Greatness Through Giving

 

I had the good fortune to have lunch with Shai Bazak, the Consul General to New England from Israel last week.  After an enjoyable meal with engaging conversation, the Consul General hosted a talk and question & answer period, and delivered on of the more moving and pithy quotes I've heard in some time.  In discussing Israel's steadfast and enduring relationship with the United States, Bazak offered his insight into history.  "Other nations have become great by taking things away.  The United States is the only nation in the history of humankind that has achieved greatness by giving,"  said the Consul General.  The reaction was amazing.  The room fell silent, and became draped in a collective blanket of warm reflection and contemplation.  The profundity and wisdom of that statement moved me, and gave me pause to put its meaning in perspective - in local perspective.  My thoughts immediately focused on the giving and special place that is Falmouth, and our enduring and steadfast commitment as Falmouthites to giving and being true neighbors. 

Not long after that poignant and stirring experience, I had the opportunity to share a couple of laughs and thoughts for the day with my good friend and long time Falmouthite Ken Weber.  Kenny and I get the chance often to chat about things, as we both commute good distances and take time to catch up.  On this day, our conversation turned to the annual Falmouth Thanksgiving dinner, a long-standing tradition, which brings generations of Falmouthites together to prepare, partake, and share a day of thanks and a community repast, free of charge, but replete with payback - of the giving kind.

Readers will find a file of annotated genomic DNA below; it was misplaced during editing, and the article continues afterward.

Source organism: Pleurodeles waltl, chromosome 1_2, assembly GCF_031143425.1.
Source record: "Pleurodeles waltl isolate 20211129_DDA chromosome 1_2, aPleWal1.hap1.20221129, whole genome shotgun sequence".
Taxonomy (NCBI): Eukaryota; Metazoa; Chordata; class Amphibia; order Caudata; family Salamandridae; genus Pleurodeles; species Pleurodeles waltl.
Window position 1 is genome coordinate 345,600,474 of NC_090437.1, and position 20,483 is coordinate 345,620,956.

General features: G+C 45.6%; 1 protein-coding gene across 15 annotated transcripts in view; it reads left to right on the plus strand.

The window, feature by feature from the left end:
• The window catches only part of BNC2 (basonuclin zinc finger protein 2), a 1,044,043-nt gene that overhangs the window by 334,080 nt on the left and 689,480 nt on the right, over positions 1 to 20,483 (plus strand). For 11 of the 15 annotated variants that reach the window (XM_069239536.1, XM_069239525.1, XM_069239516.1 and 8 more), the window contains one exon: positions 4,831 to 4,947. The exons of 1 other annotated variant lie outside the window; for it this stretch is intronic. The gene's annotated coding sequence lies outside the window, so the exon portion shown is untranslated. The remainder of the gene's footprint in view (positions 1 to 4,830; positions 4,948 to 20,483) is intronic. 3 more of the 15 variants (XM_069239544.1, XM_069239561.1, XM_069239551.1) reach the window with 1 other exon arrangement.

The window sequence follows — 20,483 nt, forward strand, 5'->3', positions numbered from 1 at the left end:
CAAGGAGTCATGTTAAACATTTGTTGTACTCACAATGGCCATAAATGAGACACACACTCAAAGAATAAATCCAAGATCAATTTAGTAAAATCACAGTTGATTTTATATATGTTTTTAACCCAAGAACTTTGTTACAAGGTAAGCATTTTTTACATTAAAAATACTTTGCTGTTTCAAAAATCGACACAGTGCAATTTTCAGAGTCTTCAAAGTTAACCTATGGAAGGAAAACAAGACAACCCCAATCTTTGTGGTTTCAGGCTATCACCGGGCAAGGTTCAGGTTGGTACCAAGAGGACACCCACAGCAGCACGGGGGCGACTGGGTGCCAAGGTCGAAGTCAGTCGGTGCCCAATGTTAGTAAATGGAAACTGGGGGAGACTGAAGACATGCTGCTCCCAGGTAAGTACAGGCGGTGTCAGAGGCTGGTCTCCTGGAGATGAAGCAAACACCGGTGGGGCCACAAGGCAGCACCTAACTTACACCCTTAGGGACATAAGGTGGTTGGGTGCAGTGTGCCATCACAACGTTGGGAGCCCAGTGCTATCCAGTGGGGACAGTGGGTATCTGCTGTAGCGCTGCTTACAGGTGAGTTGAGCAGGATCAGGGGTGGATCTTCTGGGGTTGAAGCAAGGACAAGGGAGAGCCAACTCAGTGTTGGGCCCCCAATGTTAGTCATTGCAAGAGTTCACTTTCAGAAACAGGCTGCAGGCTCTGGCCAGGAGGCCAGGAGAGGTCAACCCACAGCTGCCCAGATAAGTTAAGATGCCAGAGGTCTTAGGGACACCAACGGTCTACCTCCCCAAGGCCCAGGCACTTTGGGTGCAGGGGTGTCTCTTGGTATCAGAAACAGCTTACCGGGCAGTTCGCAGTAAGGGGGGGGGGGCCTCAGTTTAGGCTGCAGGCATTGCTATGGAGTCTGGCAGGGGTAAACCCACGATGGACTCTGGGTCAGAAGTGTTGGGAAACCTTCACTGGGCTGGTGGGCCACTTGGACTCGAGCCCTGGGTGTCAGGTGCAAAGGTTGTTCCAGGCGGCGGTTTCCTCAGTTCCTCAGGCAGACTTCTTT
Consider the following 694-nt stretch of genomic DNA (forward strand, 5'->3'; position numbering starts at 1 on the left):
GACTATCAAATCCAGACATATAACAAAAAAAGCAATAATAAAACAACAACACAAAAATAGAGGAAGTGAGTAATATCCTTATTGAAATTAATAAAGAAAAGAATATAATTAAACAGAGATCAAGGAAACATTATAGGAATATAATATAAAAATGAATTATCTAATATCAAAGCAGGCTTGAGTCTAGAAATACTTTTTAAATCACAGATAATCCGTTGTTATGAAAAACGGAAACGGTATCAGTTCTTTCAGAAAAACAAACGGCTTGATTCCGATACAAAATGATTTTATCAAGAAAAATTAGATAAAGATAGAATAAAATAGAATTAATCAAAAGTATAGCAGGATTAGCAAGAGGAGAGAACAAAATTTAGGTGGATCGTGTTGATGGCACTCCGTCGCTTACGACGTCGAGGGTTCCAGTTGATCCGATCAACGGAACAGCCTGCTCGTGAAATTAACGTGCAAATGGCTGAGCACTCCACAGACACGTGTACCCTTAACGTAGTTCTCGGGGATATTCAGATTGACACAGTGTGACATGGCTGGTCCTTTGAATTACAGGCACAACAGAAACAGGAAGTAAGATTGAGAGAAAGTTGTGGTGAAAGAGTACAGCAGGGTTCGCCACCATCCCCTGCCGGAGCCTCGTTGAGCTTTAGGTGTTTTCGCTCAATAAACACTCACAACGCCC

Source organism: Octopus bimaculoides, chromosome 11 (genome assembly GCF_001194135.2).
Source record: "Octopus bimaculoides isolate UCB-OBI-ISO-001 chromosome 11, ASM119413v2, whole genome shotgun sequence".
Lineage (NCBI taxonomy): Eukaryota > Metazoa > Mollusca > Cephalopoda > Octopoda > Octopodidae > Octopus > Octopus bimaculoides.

Kenny, his wife Cheri, and their family have taken over the coordination for this community event from John and Debbie Netto, who for many years, managed this volunteer-a-palooza with amazing organizational skills and a love for community to match.  I remember the first of these events, more than a decade ago, when Jay Bartolomei and I hatched the idea and coordinated the first event.  I can still see and smell my wrinkled and weary hands (the keyboard is the only workout they typically get), after cutting pounds of onions and peeling potatoes starting at a bleary -eyed 5AM with Chef Roland, while Chef Dave Mutti coordinated crews at the old Knights of Columbus.  We laughed, cried (from the onions and the appreciative expressions of grateful neighbors), and somehow, with Roland and Dave's expertise, a whole lot of love, lots of neighbors helping neighbors, and Jay's taxicabs, turned what appeared to be a phantasmagoria of culinary spirits into meals for dozens of Falmouthites on that day. 

You know the rest of the story.  John and Debbie took the reins of our fledgling tradition, and with even more robust energy and affection, turned it into one of Falmouth's most heartwarming and significant holiday traditions.  The baton has now been passed, and Kenny has accepted with the same eagerness that proves the Consul General's theory of greatness - in this case the greatness of our hometown.  "This event brings our community together for good," said Ken, when asked what it means to him to carry on a community tradition.  "My family and I are grateful for so much, and this is a way for us to give back," he continued.  "If you can bring some food or a donation for the Falmouth Service Center, then come.  If you can't, then come.  If you can volunteer and give back, then come.  If you can't, then come and share in a warm meal and sense of community," said  Kenny.  Greatness through giving, the Consul General said.  Falmouth gets that.  Kenny, his family, Chef Dave, and a legion of volunteers now take over a great tradition for the benefit of a great and grateful community.  I'm sure that our great and grateful community will love and thank them all right back. 

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